17, Pamela Akemon watched as her sister had to relearn the basic life
skills — writing, driving, and even eating. Her sister was in an
automobile accident, which left her sister paralyzed.
her push through every hurdle that stood in her way, and while she may
do things a little differently, she is able to do just about everything
she could do before,” Akemon said.
The adaptations and changes her sister had to make to her life left a profound impact on Akemon’s life.
drives an adapted vehicle, she is a beautiful artist, she works
full-time, and has never let anything hold her back,” Akemon said.
“Watching her reminds me that my students are capable of doing anything
they set their minds to, and just because I may have an idea of how to
get there doesn’t mean it is the only way to get there.”
preschool teacher at Johnson Elementary School uses the example of her
sister’s courage and strength and applies it to the way she teaches her
“When I see a student struggling with something, I look
at it as though I need to adjust something. I need to help them find
another method, another avenue, another resource to get them to where
they want and need to be before going into Kindergarten,” Akemon said.
the time Akemon was 5-years-old, she was passionate about education.
She would sit in her closet and play school with her imaginary friends.
“I loved school,” Akemon said. “As I grew older, my resolve to become a teacher grew stronger.”
her senior year at Scottsburg High School, she was given her first
official taste of being in front of the classroom by teaching French to
first-grade students at Vienna-Finley Elementary School.
“I loved it. At that point, I was convinced I wanted to teach first grade,” Akemon said.
At Hanover College, Akemon continued her refinement as a teacher and took every opportunity offered to work with children.
college, every opportunity I had in the classroom became the new grade I
wanted to teach,” Akemon said. “I worked as a volunteer at Girls Inc.
in Madison for two years, and my certainty that I was pursuing the right
degree grew. I knew I wanted to make a difference in the lives of
After graduating college, Akemon was unable to
immediately take a full-time job in the classroom because she was
pregnant with her son, Xavier, who is a seventh-grade student at
Scottsburg Middle School.
“I knew starting a school year on
maternity leave would not be beneficial to the students or the school
system,” Akemon said. “So, I signed up to sub at SCSD2.”
Akemon gave birth to her son and was a substitute teacher for less than
one year, she was approached by the special services director about the
teacher of record position for the special services preschool. As the
preschool teacher, she worked in the mornings and was substitute
teaching in the afternoons at Scott County School District 2. Just three
months after taking the job, she was offered the supervisor position at
“I fell in love with my job. I was responsible
for these wonderful, little children who had individualized needs,”
Akemon said. “My job was to work with these students, help them grow,
develop, and reach their potential. Some of the students I have for
three years, some only two years, but every one of them steals my
Four years later, Akemon’s preschool program was moved
from Kids Place to JES. She worked for special services until 2008, and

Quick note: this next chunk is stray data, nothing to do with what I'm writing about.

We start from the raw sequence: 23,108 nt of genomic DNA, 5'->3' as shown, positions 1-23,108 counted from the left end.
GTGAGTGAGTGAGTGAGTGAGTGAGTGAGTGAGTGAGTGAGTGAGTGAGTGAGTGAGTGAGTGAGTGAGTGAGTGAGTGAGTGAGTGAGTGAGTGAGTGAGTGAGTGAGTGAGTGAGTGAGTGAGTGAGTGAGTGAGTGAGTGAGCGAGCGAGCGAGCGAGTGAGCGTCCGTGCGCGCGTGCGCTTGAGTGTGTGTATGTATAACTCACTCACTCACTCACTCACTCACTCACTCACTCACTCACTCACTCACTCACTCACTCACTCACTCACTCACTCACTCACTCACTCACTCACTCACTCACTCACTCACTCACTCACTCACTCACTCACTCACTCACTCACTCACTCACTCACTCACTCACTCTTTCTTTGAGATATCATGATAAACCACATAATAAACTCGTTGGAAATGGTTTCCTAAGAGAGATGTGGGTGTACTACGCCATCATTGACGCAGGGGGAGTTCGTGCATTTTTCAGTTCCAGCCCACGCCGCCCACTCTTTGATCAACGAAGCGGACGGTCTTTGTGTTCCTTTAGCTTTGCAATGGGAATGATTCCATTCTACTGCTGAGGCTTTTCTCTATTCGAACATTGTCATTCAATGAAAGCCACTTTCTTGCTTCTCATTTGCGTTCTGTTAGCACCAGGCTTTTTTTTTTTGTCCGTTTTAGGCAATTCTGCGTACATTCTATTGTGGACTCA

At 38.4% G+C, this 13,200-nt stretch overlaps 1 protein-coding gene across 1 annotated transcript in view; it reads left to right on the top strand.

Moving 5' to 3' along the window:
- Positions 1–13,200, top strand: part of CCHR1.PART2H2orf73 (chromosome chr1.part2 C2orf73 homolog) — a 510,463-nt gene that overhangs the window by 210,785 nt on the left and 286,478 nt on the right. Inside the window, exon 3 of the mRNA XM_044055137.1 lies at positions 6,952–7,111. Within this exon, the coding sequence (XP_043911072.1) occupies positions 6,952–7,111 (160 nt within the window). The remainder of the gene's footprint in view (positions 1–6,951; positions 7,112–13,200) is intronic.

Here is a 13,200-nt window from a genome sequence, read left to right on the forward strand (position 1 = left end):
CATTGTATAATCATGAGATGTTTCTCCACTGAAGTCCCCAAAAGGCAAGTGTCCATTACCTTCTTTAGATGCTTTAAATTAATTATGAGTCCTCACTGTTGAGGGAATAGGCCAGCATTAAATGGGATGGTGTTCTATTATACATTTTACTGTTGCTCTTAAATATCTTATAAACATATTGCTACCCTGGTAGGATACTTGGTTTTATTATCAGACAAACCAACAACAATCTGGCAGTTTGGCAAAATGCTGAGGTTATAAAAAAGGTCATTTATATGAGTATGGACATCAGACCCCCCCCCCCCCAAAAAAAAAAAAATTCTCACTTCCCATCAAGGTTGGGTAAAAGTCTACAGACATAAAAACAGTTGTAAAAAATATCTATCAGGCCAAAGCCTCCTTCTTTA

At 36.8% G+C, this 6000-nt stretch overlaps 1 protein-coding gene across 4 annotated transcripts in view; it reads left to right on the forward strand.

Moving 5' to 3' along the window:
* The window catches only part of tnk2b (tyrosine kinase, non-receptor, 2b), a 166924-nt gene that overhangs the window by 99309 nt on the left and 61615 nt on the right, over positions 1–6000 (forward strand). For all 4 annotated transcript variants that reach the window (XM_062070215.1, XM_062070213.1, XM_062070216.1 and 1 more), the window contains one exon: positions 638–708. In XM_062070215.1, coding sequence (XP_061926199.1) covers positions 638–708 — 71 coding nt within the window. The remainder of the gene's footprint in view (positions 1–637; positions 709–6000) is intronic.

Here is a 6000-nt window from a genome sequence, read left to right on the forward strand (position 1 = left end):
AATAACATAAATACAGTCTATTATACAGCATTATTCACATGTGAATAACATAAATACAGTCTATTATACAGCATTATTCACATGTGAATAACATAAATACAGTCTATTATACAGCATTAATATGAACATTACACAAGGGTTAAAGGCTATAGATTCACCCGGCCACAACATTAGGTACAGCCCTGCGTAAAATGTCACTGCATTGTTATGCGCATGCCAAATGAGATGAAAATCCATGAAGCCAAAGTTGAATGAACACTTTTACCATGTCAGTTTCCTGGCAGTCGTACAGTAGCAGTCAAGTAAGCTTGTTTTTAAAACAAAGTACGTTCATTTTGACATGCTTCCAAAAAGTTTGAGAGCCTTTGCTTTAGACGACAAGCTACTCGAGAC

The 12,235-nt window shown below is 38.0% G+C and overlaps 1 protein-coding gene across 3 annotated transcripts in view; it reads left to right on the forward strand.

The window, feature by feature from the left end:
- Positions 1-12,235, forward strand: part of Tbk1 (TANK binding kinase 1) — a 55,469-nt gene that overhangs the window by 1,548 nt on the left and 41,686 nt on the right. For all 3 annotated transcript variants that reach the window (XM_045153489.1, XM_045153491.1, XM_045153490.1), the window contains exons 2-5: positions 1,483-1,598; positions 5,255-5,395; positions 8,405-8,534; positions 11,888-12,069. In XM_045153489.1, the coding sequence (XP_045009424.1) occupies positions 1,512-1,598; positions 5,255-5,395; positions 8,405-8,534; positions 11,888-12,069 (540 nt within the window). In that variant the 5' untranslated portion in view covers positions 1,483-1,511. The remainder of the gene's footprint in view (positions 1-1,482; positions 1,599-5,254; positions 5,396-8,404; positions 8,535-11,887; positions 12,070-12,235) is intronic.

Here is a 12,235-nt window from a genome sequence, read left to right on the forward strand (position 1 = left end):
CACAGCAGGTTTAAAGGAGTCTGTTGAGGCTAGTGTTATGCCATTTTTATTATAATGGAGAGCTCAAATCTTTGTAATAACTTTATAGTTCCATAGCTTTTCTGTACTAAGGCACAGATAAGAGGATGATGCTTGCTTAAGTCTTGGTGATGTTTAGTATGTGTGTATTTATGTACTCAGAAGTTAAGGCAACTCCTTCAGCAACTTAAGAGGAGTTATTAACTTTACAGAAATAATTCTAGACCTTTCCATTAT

she began working at Johnson Elementary School two years later in the
“Getting the call from Kids Place was
probably my defining moment that led me in this direction. I never would
have thought about working with [this] age group before then,” Akemon
said. “Preschool is now my passion. I love watching my students grow. I
love celebrating their accomplishments, helping them meet their goals,
and seeing their journey on their way to Kindergarten. I give them
structure, routine, compassion, and love.”
As a preschool teacher, Akemon is dedicated to her students and is passionate about preschool and primary education.
wanted to reach them, and help build the foundation of their education.
I believed, and still believe today, that at the elementary level, we
are building the foundation that will hold the infrastructure of
knowledge these students will carry with them their whole lives,” Akemon
said. “That my job as a teacher is to reach every child no matter the
challenge and help them learn.”
Not only did her sister’s
testimony of determination and hard work impact her life, but Akemon’s
students have changed her life and the way she sees the world.
“In the years I have been teaching, I have lost two students,” Akemon said.
of her students, who was 4-years-old, died from complications of
pneumonia, and another 5-year-old student died from a recurrence of
“When I think of both of them, I remember all the things
they taught me about life. I smile at the memories I have of them.
Sometimes, I will have students, and little things that student does
will remind me of them. They are always there in my mind just like many
of my other students,” Akemon said. “I cherish all my students. I
celebrate every accomplishment they make no matter how big or small. I
push them to exceed expectation and grow to their potential.”
The students are not the only ones learning in Akemon’s classroom.
know that when I am standing in front of my classroom, my students are
not the only ones learning. They teach me every day how to see the world
in new ways. I honestly think each and every one of them make me a
better person and a better teacher.”
Akemon is changing her
student’s lives as much as they change hers. With her passion, her
positivity, and her willingness to help her students reach their
potential, Akemon is setting up her students for success. At Scott
County School District 2, Akemon’s story is our story. Your story
matters. You matter.